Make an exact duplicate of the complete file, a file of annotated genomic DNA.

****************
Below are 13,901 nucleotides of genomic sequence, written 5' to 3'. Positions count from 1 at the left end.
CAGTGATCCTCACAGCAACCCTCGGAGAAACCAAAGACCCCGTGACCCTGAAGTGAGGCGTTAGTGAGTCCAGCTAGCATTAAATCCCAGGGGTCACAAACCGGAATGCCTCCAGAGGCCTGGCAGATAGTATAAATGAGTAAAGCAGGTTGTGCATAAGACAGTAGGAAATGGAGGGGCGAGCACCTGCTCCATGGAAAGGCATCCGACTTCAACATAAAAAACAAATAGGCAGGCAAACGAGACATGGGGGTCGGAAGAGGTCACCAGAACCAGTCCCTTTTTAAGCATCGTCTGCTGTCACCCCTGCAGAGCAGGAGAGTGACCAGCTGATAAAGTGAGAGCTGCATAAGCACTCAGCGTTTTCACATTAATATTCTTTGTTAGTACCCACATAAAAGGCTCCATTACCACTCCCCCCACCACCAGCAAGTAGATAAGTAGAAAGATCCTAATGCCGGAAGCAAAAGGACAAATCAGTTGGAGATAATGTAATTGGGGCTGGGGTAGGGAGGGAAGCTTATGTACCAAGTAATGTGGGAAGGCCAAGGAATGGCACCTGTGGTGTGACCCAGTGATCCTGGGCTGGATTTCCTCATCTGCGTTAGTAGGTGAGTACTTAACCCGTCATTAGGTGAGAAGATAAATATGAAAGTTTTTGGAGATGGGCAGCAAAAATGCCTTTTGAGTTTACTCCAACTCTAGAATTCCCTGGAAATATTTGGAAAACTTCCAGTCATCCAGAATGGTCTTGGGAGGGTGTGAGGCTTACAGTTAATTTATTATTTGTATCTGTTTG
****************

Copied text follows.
Below are 13,901 nucleotides of genomic sequence, written 5' to 3'. Positions count from 1 at the left end.
CAGTGATCCTCACAGCAACCCTCGGAGAAACCAAAGACCCCGTGACCCTGAAGTGAGGCGTTAGTGAGTCCAGCTAGCATTAAATCCCAGGGGTCACAAACCGGAATGCCTCCAGAGGCCTGGCAGATAGTATAAATGAGTAAAGCAGGTTGTGCATAAGACAGTAGGAAATGGAGGGGCGAGCACCTGCTCCATGGAAAGGCATCCGACTTCAACATAAAAAACAAATAGGCAGGCAAACGAGACATGGGGGTCGGAAGAGGTCACCAGAACCAGTCCCTTTTTAAGCATCGTCTGCTGTCACCCCTGCAGAGCAGGAGAGTGACCAGCTGATAAAGTGAGAGCTGCATAAGCACTCAGCGTTTTCACATTAATATTCTTTGTTAGTACCCACATAAAAGGCTCCATTACCACTCCCCCCACCACCAGCAAGTAGATAAGTAGAAAGATCCTAATGCCGGAAGCAAAAGGACAAATCAGTTGGAGATAATGTAATTGGGGCTGGGGTAGGGAGGGAAGCTTATGTACCAAGTAATGTGGGAAGGCCAAGGAATGGCACCTGTGGTGTGACCCAGTGATCCTGGGCTGGATTTCCTCATCTGCGTTAGTAGGTGAGTACTTAACCCGTCATTAGGTGAGAAGATAAATATGAAAGTTTTTGGAGATGGGCAGCAAAAATGCCTTTTGAGTTTACTCCAACTCTAGAATTCCCTGGAAATATTTGGAAAACTTCCAGTCATCCAGAATGGTCTTGGGAGGGTGTGAGGCTTACAGTTAATTTATTATTTGTATCTGTTTG